Burns are wounds. Wound healing is a complex process that can be affected by many factors. These factors may include:
- The age of the patient: elderly patients have delayed wound healing due to the fact that the blood supply is decreased to some parts of the skin with the presence of relative hypoxia (decreased oxygen). Very young and the elderly may not be able to mount an effective inflammatory response due to immature cells and less efficient physiological functioning respectively. See burns in geriatrics, Burns in pediatrics.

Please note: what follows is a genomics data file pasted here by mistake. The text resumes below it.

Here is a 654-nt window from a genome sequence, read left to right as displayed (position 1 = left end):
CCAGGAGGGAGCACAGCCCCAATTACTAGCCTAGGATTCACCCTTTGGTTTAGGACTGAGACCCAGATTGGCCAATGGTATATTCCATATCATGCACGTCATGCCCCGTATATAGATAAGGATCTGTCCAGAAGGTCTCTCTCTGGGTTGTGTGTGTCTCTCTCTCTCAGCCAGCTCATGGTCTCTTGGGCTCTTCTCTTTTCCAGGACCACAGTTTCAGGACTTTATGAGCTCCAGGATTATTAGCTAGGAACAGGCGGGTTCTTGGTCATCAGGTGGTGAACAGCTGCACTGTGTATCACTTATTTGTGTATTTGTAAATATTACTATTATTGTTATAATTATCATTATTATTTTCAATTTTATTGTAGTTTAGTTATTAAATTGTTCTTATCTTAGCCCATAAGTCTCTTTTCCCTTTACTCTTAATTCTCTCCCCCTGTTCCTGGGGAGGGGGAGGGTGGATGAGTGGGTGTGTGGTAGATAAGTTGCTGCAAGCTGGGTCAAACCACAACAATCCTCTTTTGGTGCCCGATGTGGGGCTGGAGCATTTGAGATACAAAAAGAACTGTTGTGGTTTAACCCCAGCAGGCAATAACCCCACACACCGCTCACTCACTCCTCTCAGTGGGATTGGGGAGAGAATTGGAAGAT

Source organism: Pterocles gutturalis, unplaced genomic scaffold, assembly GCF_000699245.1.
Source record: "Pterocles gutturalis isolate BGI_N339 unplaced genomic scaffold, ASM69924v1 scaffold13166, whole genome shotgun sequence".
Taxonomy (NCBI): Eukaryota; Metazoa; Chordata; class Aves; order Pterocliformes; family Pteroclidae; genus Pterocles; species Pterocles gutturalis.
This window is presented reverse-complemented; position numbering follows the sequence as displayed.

- Nutrition: nutrition plays an important factor in wound healing; patients who are malnourished have a decreased collagen formation. Wound healing requires protein synthesis therefore protein requirement increases in the presence of wound. Vitamins are also important for wound healing, vitamin C is important in collagen synthesis and in maintaining the immune function. Vitamin A is also important in promoting wound healing. zinc is important for wound healing as it’s deficiency may impair wound healing, elderly are more liable for zinc deficiency due to poor intake and absorption. Zinc is important for many enzymes involved in the repair of tissue. Iron is important in collagen synthesis. Copper is also important as it’s a co-factor for an enzyme called lysyl oxidase which is needed for cross linking of collagen molecules. See Nutrition and burns, Burns and fluid replacement.